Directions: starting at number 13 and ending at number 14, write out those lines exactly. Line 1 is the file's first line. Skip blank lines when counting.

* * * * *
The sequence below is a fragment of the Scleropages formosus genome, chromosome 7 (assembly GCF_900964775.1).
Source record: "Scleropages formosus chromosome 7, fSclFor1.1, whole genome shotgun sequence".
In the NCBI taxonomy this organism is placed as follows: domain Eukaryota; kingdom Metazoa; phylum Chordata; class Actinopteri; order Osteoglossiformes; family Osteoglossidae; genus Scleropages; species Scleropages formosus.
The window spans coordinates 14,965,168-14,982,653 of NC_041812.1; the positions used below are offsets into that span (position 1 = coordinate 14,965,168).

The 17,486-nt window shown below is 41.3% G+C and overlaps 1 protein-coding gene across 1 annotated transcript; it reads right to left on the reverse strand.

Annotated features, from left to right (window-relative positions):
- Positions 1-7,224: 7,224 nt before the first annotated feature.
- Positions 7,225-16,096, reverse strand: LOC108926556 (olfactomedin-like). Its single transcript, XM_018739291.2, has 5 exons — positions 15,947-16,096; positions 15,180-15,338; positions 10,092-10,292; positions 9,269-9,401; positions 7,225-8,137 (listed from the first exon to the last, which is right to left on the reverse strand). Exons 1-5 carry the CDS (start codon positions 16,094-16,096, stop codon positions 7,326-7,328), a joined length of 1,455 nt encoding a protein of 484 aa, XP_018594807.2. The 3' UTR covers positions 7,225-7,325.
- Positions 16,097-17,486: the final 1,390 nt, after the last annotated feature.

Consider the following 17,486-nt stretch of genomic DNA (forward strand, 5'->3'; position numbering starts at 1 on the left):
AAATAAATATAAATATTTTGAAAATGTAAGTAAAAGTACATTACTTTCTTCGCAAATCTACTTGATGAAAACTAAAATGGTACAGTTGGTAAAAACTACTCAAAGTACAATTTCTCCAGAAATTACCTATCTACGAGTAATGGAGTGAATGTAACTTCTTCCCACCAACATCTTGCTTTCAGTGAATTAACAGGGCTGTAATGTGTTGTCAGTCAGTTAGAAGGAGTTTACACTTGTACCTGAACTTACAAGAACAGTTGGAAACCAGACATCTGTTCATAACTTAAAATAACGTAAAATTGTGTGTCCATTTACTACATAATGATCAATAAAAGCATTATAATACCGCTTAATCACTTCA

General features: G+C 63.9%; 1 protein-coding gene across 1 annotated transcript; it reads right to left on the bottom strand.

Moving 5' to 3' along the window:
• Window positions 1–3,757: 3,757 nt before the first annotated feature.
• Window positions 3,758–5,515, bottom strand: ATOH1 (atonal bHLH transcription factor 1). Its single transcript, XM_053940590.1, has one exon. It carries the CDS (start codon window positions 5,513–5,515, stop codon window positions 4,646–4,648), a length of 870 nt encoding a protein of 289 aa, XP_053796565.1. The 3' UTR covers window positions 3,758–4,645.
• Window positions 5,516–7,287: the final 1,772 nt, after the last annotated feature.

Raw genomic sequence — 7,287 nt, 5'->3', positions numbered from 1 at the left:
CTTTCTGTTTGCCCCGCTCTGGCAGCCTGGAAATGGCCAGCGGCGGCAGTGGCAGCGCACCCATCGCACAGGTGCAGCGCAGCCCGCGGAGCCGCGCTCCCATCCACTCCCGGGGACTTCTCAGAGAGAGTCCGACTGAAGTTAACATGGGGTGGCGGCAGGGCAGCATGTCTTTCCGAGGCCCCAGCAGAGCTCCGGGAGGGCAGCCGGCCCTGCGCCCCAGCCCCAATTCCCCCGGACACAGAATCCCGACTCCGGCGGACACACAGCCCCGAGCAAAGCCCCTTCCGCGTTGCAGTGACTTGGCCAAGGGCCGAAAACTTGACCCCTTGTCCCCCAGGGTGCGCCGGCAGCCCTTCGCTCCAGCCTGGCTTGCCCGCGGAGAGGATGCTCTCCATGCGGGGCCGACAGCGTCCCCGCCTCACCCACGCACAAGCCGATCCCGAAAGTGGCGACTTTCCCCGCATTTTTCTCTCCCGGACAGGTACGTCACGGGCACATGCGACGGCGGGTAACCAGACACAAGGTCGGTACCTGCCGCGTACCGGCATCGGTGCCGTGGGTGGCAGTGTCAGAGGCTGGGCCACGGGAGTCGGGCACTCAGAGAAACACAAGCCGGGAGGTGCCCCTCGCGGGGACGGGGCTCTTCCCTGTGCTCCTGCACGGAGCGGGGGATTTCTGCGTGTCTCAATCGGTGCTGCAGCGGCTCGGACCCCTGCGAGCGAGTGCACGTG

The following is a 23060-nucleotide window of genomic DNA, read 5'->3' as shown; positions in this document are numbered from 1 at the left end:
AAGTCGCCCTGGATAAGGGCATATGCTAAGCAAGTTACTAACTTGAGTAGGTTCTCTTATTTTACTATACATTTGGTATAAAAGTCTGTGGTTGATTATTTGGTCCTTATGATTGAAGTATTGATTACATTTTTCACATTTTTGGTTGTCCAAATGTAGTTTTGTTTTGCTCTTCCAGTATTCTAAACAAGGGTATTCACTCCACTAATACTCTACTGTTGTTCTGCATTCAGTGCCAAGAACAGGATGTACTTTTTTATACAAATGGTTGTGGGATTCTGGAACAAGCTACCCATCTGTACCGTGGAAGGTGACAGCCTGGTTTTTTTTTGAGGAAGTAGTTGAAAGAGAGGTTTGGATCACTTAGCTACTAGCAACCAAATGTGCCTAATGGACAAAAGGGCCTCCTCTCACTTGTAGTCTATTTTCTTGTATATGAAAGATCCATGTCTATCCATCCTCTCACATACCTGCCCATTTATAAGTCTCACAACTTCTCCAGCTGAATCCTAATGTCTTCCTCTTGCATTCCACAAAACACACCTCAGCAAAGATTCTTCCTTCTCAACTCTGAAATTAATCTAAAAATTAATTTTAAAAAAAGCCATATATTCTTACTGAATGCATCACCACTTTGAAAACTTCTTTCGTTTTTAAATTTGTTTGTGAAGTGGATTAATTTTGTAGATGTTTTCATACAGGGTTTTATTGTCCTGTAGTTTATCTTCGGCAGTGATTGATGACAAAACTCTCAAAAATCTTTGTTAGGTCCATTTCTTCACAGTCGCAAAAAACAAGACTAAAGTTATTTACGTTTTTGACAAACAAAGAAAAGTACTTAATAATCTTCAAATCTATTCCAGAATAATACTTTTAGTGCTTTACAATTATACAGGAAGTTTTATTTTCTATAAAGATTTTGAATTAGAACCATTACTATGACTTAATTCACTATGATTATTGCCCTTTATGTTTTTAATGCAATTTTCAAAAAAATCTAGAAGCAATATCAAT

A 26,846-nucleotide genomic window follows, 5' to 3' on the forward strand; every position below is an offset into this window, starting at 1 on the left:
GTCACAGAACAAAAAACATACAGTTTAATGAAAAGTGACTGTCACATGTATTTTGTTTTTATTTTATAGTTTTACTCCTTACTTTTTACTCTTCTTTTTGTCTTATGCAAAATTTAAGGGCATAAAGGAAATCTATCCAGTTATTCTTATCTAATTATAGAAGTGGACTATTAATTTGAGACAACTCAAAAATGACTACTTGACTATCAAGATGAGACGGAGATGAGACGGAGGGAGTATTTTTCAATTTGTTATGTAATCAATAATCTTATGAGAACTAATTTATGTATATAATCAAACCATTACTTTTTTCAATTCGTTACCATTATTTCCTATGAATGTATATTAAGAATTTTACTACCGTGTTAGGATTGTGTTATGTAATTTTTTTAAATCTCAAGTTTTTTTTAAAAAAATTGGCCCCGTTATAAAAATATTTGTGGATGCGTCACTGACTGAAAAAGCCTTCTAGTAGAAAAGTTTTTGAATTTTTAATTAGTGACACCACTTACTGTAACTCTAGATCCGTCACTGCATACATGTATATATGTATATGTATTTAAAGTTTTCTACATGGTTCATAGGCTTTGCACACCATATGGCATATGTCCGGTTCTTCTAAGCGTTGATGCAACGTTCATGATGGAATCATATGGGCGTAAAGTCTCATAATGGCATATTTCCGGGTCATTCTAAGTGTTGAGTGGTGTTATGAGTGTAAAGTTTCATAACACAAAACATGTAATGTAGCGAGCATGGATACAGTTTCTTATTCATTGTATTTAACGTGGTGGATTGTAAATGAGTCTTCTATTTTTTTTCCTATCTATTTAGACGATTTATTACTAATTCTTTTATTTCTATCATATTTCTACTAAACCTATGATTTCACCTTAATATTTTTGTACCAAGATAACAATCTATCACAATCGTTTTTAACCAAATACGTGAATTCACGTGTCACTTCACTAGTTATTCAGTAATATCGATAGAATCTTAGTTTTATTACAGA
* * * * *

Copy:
Moving 5' to 3' along the window:
• Window positions 1–3,757: 3,757 nt before the first annotated feature.